After that thrilling week away, I returned to an anxious salesperson, plus another offer also for list price. Impressively, neither agent knew of the other's offer even though they were from the same office. They handled this aspect with a very straight bat.

Two of us agreed to meet the agents on the Sunday to review their offers, but as both offers were essentially the same, I emailed both with this fact, suggesting they re-contacted their buyers.

On the day, we had three offers (after only about 10 days). It seemed too fast. Our choices were to accept one now, or wait for an even higher price.

We decided that as the listing price was way above our initial expectations anyway, and the goal was to sell, we would sell on the Sunday.

One offer was presented unchanged at the asking price, closing quickly with no conditions (other than due diligence).

The second offer was revised $500 higher than the asking price, also with no conditions and quick closing (and standard due diligence).

The third offer was for $2,000 above the asking price, no conditions and a much longer closing time, well into mid July.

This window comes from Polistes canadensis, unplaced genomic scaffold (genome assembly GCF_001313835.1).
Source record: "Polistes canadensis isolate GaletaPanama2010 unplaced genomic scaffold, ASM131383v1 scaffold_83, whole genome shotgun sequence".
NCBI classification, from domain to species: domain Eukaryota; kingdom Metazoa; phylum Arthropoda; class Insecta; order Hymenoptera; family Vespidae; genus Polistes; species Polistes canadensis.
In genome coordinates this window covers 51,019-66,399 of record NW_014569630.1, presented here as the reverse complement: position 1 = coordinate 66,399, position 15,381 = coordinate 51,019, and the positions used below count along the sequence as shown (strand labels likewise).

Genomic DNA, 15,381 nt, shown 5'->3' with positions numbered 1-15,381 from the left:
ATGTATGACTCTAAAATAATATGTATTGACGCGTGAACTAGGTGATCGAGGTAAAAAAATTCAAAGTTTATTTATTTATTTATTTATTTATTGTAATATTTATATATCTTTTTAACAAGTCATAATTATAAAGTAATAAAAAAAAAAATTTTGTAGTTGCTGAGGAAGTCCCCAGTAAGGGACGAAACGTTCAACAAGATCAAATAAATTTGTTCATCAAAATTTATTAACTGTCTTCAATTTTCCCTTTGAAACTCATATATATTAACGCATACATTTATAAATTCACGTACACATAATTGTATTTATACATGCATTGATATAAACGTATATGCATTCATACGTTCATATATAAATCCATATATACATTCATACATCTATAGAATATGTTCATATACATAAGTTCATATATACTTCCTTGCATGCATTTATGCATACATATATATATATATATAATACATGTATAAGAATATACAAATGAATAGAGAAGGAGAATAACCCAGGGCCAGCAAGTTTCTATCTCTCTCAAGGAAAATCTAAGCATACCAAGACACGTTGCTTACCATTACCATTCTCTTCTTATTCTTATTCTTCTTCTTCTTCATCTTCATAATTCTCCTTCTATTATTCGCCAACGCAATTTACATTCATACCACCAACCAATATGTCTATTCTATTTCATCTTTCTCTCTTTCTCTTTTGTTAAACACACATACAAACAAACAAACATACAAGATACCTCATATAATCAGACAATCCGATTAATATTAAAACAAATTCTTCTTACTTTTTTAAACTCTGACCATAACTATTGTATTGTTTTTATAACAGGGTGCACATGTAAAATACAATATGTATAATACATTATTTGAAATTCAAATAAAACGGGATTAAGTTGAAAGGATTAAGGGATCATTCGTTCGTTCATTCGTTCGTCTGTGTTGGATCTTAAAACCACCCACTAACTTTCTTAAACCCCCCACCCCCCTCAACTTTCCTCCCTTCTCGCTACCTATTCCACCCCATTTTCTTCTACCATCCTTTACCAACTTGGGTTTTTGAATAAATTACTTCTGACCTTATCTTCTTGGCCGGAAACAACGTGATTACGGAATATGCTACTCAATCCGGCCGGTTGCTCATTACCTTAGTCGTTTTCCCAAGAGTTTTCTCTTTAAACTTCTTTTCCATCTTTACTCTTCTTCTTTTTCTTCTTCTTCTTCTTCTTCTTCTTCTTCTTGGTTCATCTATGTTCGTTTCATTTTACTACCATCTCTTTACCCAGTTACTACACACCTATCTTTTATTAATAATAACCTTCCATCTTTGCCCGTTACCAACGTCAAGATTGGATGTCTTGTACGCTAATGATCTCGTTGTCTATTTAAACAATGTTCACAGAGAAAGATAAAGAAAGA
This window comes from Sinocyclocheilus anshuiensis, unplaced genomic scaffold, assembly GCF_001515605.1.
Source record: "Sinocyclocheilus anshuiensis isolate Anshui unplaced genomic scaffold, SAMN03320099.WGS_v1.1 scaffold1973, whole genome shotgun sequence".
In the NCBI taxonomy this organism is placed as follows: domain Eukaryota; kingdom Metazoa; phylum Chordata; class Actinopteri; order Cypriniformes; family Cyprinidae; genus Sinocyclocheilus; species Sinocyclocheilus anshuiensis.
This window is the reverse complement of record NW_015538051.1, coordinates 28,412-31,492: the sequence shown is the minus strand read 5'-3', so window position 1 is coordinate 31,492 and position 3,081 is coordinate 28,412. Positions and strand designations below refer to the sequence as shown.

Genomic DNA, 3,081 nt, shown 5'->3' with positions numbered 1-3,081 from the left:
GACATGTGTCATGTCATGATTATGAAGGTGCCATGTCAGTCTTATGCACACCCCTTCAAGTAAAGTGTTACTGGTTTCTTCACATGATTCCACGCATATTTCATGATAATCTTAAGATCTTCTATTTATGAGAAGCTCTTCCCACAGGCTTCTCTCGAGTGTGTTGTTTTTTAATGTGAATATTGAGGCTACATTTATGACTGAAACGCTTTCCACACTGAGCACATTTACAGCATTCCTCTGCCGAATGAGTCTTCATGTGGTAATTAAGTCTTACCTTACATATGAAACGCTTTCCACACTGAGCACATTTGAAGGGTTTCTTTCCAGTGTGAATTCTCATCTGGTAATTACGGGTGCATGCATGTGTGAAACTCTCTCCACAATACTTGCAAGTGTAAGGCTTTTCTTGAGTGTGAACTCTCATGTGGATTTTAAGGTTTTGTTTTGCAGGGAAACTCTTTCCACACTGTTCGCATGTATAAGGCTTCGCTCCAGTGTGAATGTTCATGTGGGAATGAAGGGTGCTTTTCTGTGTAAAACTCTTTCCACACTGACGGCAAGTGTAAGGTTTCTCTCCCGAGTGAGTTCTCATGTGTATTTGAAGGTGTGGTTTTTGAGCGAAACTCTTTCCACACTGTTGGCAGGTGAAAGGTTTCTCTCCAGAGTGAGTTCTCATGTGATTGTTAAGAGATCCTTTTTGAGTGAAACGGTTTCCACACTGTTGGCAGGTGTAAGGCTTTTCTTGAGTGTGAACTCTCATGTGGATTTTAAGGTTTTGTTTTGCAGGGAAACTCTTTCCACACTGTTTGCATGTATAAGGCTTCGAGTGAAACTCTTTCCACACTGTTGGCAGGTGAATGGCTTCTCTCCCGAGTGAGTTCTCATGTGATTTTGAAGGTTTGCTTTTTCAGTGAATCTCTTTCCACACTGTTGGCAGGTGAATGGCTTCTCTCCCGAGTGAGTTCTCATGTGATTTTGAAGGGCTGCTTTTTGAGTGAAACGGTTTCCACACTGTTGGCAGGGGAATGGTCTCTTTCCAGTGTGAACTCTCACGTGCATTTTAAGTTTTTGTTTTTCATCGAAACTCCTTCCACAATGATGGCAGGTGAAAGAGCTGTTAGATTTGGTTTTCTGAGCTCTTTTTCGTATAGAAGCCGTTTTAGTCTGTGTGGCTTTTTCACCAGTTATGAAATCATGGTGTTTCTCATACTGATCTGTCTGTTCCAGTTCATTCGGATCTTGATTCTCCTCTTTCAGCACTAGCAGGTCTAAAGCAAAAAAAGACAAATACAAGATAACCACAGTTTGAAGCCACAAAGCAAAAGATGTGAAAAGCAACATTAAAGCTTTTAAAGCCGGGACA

The closing time did not concern us. Not only did we need a little extra time to clear the house, we as a family enjoy visiting the property with its fantastic views. But the house needs a lot done to it to bring it up to date.

We accepted the third offer. (The buyer was a local.)

This was an easy, respectful process, handled professionally by everyone involved. In theory we undoubtedly paid more in commission than if we had listed it ourselves just on Trade Me Property,. but frankly, we would have listed it there for only about +20% over Council valuation. I went with the agent's recommendation suspecting it was pitched far too high for this house. But I was wrong.

OK. Now tell me what we could have improved on.